Rötteln Castle

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Rötteln Castle (Burg Rötteln)
Lörrach, Baden-Württemberg, Germany
A 2012 aerial view of Rötteln Castle in ruins. There are two parts to the castle, each surrounded by a wall and each at different elevations.
Aerial view at Rötteln Castle
TypeCastle
Site information
OwnerGovernment of Baden-Württemberg
Open to
the public
March–October
ConditionRuins survive
Site history
Builtc. 11th century
Built byLords of Rötteln
In use11th century – 1678
MaterialsStone (11th century architecture)
Demolished29 June 1678
Battles/warsThirty Years War
Franco-Dutch War
Events1356 Basel earthquake

Rötteln Castle (German: Burg Rötteln), located above the Lörrach suburb of Haagen, lies in the extreme southwest corner of the German state of Baden-Württemberg, just 10 kilometres (6 miles) north-east of the Swiss City of Basel. The fortification was one of the most powerful in the southwest, and today, it is the third largest castle ruin in Baden.[1]

The ruins of the castle are situated on a widely visible forested hill 422 metres (1,385 ft) above sea level. The keep lies on a spur projecting from the steep-sided east side of the lower Wiese valley.

History[edit]

1860 depiction of the coat of arms of the lords of Rötteln
Coat of arms of the lords of Rötteln
Rötteln Castle as depicted in 1643
detailed drawing of Rötteln Castle around 1828
Rötteln Castle around 1828

The castle has probably existed since the beginning of the 11th century. The first documented mention of a lord of Rötteln, one Dietrich von Rötteln, the bailiff of St. Albans near Basel, is 1102. This year is also considered the date of the founding of the city of Lörrach. In 1204 Dietrich III of Rötteln died, having amassed a large holding in the Wiese valley. His sons held high offices; Walter I was the Kapitular [de] (a priest who is authorized to say the mass in a cathedral and perform other duties of a bishop) of Konstanz and Basel, Luithold I was the bishop of Basel, Konrad I was the founder of the city of Schopfheim, which was important to the later formation of the Markgräflerland. The first documented mention of the castle itself is from the year 1259.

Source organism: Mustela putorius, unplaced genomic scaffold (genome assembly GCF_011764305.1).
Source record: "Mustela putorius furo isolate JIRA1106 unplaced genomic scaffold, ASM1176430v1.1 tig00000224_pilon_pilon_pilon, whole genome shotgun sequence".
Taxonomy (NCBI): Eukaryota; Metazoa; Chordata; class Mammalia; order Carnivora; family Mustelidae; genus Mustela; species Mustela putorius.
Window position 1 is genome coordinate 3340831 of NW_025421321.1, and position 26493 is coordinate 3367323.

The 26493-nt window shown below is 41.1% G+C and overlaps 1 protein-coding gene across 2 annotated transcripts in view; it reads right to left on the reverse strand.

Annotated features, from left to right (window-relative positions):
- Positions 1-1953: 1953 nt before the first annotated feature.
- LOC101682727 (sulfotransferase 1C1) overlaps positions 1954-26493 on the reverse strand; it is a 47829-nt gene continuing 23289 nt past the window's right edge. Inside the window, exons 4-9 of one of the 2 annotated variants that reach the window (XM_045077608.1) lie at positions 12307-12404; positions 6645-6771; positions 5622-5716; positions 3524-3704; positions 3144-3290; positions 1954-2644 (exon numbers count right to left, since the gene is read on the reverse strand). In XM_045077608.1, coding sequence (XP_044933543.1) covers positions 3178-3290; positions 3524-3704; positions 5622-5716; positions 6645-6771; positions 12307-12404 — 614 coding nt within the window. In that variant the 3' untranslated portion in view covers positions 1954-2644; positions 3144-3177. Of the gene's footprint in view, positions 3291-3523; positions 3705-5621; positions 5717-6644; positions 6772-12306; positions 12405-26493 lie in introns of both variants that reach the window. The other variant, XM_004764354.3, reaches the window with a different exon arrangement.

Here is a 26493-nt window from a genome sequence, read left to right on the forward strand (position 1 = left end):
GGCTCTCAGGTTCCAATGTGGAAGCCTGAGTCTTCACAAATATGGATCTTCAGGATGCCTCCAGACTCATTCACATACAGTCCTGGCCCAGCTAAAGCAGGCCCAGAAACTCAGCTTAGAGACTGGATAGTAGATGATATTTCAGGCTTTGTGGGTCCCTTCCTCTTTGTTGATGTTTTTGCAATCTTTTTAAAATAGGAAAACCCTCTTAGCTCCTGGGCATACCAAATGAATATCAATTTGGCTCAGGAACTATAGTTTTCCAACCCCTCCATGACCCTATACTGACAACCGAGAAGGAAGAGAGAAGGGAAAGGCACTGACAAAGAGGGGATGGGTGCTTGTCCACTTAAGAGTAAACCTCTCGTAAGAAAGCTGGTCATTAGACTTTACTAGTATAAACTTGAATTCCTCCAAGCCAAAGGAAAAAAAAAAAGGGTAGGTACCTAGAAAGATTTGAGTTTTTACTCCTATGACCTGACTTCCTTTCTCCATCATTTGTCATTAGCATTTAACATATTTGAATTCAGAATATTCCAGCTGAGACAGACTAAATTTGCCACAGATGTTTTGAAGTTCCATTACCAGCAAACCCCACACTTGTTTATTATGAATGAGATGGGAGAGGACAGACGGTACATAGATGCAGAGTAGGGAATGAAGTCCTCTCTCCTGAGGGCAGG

Luithold II von Rötteln, the last male of his line, gave the lordship of Rötteln to the Margrave Rudolf I of Hachberg-Sausenberg and his heiress Agnes von Rötteln in the year 1311. As a result, the Margrave of Hachberg-Sausenberg [de] also became lord of the former domain of Rötteln. The Margrave then moved from Sausenburg Castle to Rötteln Castle to more easily administer his new domain and appointed a bailiff to oversee Sausenburg.

Luithold II von Rötteln died on May 19, 1316, and the passing of Rötteln to Hachberg-Sausenburg was an important step in the eventual formation of the Markgräflerland. In 1332, the castle was besieged by the people of Basel because the Margrave Rudolf II stabbed the mayor of Basel during an argument. The conflict was resolved at the last moment through an agreement to settle the argument. Arrowheads, crossbow bolts, and other finds near the castle attest to this siege.

The Basel earthquake of 1356 destroyed large portions of the city and the castle suffered severe damage.

In 1444, the domain of Badenweiler passed from the last Count of Freiburg, John, to the son of Margrave Wilhelm, Rudolf IV von Hachberg-Sausenberg. The combination of the three dominions, Rötteln, Sausenburg, and Badenweiler formed the foundation of the Markgräflerland.

In 1503, the castle came into the possession of the Margrave of Baden. During the German Peasants' War in 1525, revolting peasants briefly took possession of the castle.

From 1618 to 1648, during the Thirty Years War, the castle was occupied by both Swedish and Imperial forces.

During the Franco-Dutch War, on June 29, 1678, the castles of Rötteln, Sausenburg, and Badenweiler were destroyed by the army of the French Marshall François de Créquy. The castle ruins were thereafter used as a source of building stone (quarry).

The Black Forest Society of Baden (Schwarzwaldverein) began to survey the ruins in 1884 in order to preserve them. Since 1926, this has been the concern of the Röttelnbund e.V. club based in Lörrach-Haagen. Today the ruins have been restored to their approximate condition in 1678.

Location[edit]

The site of the castle extends from northwest to southwest over a distance of almost 300 metres (980 ft). The widely spread castle can be roughly divided into the fore-castle and upper castle. To the west, a bastion-like point extends for the placement of light artillery. Passage from the fore-castle to the upper castle is by means of a drawbridge. The upper castle, with its powerful keep, is the oldest part of the castle. Archaeological finds from the castle and grounds are on display in the museum located in the courtyard of the castle.

The Kapf, the bastion and the south gate[edit]